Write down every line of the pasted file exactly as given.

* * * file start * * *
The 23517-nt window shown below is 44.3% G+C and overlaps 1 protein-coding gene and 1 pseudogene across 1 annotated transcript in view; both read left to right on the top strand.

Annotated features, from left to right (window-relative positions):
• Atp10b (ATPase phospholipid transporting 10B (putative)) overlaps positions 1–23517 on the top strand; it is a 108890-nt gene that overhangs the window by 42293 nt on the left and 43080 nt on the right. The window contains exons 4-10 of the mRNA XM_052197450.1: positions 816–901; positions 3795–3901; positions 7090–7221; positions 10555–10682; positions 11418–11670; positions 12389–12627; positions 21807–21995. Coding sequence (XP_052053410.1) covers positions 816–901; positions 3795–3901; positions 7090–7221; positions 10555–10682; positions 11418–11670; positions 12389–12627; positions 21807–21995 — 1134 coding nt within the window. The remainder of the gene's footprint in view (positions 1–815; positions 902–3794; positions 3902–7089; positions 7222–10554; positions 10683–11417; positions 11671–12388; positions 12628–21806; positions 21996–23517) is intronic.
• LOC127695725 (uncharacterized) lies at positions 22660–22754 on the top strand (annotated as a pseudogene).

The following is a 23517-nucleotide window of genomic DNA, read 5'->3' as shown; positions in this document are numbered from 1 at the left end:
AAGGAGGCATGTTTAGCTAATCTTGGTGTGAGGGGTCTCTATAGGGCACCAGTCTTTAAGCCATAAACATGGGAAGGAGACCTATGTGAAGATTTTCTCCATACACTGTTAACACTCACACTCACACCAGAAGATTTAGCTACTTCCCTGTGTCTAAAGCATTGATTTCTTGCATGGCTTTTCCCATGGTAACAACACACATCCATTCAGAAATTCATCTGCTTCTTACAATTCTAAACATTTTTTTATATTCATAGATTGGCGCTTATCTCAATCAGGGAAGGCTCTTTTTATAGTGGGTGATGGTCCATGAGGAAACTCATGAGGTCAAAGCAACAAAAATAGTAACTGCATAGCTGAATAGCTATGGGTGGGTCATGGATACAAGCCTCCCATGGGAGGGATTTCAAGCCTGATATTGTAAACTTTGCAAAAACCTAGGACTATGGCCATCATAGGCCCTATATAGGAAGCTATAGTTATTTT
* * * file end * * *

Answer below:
The 23517-nt window shown below is 44.3% G+C and overlaps 1 protein-coding gene and 1 pseudogene across 1 annotated transcript in view; both read left to right on the top strand.

Annotated features, from left to right (window-relative positions):
• Atp10b (ATPase phospholipid transporting 10B (putative)) overlaps positions 1–23517 on the top strand; it is a 108890-nt gene that overhangs the window by 42293 nt on the left and 43080 nt on the right. The window contains exons 4-10 of the mRNA XM_052197450.1: positions 816–901; positions 3795–3901; positions 7090–7221; positions 10555–10682; positions 11418–11670; positions 12389–12627; positions 21807–21995. Coding sequence (XP_052053410.1) covers positions 816–901; positions 3795–3901; positions 7090–7221; positions 10555–10682; positions 11418–11670; positions 12389–12627; positions 21807–21995 — 1134 coding nt within the window. The remainder of the gene's footprint in view (positions 1–815; positions 902–3794; positions 3902–7089; positions 7222–10554; positions 10683–11417; positions 11671–12388; positions 12628–21806; positions 21996–23517) is intronic.
• LOC127695725 (uncharacterized) lies at positions 22660–22754 on the top strand (annotated as a pseudogene).

The following is a 23517-nucleotide window of genomic DNA, read 5'->3' as shown; positions in this document are numbered from 1 at the left end:
AAGGAGGCATGTTTAGCTAATCTTGGTGTGAGGGGTCTCTATAGGGCACCAGTCTTTAAGCCATAAACATGGGAAGGAGACCTATGTGAAGATTTTCTCCATACACTGTTAACACTCACACTCACACCAGAAGATTTAGCTACTTCCCTGTGTCTAAAGCATTGATTTCTTGCATGGCTTTTCCCATGGTAACAACACACATCCATTCAGAAATTCATCTGCTTCTTACAATTCTAAACATTTTTTTATATTCATAGATTGGCGCTTATCTCAATCAGGGAAGGCTCTTTTTATAGTGGGTGATGGTCCATGAGGAAACTCATGAGGTCAAAGCAACAAAAATAGTAACTGCATAGCTGAATAGCTATGGGTGGGTCATGGATACAAGCCTCCCATGGGAGGGATTTCAAGCCTGATATTGTAAACTTTGCAAAAACCTAGGACTATGGCCATCATAGGCCCTATATAGGAAGCTATAGTTATTTT